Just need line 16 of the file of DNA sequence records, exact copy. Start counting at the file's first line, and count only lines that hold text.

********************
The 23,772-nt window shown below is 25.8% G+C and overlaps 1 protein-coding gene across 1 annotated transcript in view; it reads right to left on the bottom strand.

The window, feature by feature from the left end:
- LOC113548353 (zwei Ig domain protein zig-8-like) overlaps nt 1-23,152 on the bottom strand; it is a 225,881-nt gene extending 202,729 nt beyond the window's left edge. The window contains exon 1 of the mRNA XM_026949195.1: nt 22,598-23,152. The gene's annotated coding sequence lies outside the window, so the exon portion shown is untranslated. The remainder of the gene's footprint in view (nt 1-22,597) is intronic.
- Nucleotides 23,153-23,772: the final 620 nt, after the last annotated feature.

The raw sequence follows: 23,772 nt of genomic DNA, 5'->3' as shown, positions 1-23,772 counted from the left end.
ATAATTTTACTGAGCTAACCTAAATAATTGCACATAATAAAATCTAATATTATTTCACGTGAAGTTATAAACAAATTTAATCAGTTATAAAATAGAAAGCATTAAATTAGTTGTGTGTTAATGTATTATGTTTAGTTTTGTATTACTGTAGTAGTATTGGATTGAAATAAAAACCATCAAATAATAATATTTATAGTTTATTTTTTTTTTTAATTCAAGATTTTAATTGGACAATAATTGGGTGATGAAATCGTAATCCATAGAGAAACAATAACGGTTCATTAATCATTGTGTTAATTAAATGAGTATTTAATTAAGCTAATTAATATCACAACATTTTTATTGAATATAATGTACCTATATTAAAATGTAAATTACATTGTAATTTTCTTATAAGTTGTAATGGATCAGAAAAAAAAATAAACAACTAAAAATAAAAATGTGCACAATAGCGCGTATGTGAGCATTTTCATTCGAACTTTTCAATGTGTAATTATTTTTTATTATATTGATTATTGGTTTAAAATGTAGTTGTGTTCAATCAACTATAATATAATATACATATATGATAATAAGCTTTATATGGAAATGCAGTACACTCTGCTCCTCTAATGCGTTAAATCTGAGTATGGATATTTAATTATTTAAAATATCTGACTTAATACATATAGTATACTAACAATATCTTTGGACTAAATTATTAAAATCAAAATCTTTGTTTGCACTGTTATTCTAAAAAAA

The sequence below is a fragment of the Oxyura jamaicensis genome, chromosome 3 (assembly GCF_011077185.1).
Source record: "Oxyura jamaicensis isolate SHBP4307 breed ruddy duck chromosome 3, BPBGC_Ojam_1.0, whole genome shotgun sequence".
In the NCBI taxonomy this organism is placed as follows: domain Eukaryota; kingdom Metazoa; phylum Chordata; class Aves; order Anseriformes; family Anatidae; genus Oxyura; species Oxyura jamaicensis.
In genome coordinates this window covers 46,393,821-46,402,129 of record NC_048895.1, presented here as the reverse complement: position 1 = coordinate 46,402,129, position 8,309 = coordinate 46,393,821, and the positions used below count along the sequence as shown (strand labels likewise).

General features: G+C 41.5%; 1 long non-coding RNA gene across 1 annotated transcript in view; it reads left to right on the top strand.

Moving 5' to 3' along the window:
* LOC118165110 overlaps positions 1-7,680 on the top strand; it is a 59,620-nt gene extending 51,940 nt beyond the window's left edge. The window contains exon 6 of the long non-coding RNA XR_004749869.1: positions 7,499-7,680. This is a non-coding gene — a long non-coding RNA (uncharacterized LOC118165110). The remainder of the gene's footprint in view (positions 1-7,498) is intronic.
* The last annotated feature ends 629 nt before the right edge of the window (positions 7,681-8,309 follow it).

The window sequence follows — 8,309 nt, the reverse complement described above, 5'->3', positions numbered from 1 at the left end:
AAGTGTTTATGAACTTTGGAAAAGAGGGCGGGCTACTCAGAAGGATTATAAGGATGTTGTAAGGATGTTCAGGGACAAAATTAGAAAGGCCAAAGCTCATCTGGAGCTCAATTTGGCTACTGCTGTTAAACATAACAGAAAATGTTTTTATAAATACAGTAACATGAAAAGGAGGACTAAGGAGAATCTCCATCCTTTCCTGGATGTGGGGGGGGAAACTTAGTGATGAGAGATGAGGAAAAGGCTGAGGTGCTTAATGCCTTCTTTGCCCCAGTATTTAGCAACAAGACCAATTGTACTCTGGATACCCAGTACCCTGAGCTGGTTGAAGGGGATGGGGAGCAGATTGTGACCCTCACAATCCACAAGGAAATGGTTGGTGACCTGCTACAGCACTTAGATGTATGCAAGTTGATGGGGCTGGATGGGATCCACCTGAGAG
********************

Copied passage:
AAGTGTTTATGAACTTTGGAAAAGAGGGCGGGCTACTCAGAAGGATTATAAGGATGTTGTAAGGATGTTCAGGGACAAAATTAGAAAGGCCAAAGCTCATCTGGAGCTCAATTTGGCTACTGCTGTTAAACATAACAGAAAATGTTTTTATAAATACAGTAACATGAAAAGGAGGACTAAGGAGAATCTCCATCCTTTCCTGGATGTGGGGGGGGAAACTTAGTGATGAGAGATGAGGAAAAGGCTGAGGTGCTTAATGCCTTCTTTGCCCCAGTATTTAGCAACAAGACCAATTGTACTCTGGATACCCAGTACCCTGAGCTGGTTGAAGGGGATGGGGAGCAGATTGTGACCCTCACAATCCACAAGGAAATGGTTGGTGACCTGCTACAGCACTTAGATGTATGCAAGTTGATGGGGCTGGATGGGATCCACCTGAGAG